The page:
Authors: Puthsodary Tat, Keywords: Corruption, democracy, democratic principles, discourse theory, discursive formations, foreign aid dependency, games of truth, geopolitical and economic crisis, geopolitical power struggle, hegemonic mission, idealism, realism, utopian ideal. DOI:10.5281/zenodo.3299303 Abstract: Democracy has been categorially accepted and used as foreign and domestic policy agendas for the hope of peace, economic growth and prosperity for more than 25 years in Cambodia. However, the country is now in the grip of dictatorship, human rights violations, and prospective economic sanctions. This paper examines different perceptions and experiences of democratic assistance. In this study, the author employs discourse theory, idealism and realism as a theory-based methodology for debating and assessing the implications of democratization. Discourse theory is used to establish a platform for understanding discursive formations, body of knowledge and the games of truth of democracy. Idealist approaches give rational arguments for adopting key tenets that work well on the ground. In contrast, realism allows for some sweeping critiques of utopian ideal and offers particular views on why Western hegemonic missions do not work well. From idealist views, the research finds that Cambodian people still believe that democracy is a prima facie universality for peace, growth and prosperity. From realism, democratization is on the brink of death in three reasons. Firstly, there are tensions between Western and local discourses about democratic values and norms. Secondly, democratic tenets have been undermined by the ruling party-controlled courts, corruption, structural oppression and political patronage-based institutions. The third pitfall is partly associated with foreign aid dependency and geopolitical power struggles in the region. Finally, the study offers a precise mosaic of democratic principles that may be used to avoid a future geopolitical and economic crisis.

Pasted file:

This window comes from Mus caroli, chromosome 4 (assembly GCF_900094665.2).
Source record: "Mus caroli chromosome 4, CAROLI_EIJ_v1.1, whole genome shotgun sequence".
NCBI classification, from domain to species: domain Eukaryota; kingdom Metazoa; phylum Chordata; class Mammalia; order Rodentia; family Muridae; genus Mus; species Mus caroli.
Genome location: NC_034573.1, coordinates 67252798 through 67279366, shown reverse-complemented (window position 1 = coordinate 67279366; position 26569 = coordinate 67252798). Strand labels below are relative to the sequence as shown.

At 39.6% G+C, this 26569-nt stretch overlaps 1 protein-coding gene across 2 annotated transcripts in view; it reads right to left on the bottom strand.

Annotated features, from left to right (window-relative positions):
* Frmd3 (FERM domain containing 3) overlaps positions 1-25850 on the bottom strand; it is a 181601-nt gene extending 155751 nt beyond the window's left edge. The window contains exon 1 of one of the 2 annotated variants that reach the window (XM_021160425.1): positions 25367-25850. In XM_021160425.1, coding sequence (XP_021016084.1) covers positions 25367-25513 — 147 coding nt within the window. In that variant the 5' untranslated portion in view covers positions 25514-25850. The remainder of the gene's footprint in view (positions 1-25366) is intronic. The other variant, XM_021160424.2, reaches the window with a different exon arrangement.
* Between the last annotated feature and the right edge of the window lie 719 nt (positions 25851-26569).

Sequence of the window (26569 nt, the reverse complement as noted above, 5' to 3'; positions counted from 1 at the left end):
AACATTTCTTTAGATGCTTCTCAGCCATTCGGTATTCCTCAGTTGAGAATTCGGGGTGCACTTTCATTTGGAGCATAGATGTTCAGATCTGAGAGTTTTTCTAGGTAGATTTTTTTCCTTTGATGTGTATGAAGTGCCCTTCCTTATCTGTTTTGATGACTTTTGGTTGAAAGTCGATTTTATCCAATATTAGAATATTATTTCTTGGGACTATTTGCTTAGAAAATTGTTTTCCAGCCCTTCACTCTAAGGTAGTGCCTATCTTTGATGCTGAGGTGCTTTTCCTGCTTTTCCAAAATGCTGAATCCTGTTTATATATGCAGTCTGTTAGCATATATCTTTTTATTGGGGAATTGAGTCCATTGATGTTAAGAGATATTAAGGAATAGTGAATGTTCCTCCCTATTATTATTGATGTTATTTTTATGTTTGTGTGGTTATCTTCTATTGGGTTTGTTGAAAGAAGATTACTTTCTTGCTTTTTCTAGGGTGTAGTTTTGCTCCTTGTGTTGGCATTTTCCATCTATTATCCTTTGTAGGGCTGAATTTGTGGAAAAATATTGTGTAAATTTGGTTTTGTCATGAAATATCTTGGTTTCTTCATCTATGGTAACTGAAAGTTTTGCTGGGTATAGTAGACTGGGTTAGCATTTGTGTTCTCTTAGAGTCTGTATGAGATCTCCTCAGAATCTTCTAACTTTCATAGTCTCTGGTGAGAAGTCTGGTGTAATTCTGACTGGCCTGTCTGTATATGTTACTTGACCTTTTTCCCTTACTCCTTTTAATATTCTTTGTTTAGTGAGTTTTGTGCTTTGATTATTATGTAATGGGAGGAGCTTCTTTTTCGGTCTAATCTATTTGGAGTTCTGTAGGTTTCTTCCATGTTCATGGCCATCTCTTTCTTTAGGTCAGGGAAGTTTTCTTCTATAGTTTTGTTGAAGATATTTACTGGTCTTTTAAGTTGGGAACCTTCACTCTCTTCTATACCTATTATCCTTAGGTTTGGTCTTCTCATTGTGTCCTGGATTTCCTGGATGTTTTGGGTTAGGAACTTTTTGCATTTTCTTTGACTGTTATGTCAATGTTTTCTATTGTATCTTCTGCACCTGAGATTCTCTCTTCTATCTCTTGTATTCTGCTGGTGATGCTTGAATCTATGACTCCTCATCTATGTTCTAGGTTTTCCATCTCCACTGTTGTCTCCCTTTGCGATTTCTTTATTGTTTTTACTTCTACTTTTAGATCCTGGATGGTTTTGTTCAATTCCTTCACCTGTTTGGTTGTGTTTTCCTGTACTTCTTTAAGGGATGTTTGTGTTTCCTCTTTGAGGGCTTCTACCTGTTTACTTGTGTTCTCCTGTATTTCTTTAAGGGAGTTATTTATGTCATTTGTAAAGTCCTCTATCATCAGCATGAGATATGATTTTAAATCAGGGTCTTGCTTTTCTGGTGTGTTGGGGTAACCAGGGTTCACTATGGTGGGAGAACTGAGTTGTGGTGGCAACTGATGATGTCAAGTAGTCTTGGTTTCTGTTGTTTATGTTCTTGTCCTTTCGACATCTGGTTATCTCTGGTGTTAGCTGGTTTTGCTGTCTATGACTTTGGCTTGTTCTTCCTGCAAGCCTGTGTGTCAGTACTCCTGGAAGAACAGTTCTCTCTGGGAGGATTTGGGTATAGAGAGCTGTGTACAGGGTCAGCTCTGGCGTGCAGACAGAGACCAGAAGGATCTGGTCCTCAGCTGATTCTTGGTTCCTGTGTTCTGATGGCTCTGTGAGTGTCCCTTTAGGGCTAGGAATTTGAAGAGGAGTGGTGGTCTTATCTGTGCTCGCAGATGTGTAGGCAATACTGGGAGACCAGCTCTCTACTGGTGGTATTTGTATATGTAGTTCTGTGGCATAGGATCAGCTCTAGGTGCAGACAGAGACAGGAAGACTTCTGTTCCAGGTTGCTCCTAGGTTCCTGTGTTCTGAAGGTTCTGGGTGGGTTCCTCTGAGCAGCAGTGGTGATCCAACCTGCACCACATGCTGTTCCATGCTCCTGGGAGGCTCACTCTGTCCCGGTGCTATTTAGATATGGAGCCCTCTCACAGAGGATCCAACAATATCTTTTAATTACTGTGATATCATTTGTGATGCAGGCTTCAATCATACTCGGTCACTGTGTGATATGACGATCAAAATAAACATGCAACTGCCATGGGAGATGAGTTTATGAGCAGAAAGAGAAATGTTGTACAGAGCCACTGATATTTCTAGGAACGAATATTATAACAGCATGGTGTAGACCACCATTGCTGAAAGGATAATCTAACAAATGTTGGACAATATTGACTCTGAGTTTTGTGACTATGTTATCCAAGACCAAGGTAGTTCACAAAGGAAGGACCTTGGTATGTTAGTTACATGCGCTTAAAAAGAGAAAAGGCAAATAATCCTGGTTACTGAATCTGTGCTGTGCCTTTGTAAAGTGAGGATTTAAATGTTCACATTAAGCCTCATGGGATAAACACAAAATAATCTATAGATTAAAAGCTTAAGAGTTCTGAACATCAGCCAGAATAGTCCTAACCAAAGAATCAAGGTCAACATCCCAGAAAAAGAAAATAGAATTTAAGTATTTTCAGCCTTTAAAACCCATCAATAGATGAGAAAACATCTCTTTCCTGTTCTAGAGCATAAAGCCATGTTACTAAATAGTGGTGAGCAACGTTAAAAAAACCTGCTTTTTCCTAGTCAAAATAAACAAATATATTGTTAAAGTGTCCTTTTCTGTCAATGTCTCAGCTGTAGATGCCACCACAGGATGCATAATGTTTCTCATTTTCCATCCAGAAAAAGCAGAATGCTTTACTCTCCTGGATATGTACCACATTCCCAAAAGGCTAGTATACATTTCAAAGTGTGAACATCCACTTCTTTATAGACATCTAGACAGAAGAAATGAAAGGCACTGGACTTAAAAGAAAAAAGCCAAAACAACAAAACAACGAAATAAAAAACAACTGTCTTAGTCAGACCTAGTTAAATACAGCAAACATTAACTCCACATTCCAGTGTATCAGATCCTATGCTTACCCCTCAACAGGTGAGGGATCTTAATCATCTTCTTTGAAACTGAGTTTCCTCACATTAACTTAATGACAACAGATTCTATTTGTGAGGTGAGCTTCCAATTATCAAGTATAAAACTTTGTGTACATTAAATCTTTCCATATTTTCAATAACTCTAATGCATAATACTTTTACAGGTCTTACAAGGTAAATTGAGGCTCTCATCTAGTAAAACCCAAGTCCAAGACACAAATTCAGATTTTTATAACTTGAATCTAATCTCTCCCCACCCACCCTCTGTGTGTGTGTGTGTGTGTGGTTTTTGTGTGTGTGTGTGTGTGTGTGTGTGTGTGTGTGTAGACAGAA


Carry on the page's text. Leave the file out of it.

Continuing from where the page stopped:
• Collaborative Stylistic Group Project: A Drama Practical Analysis Application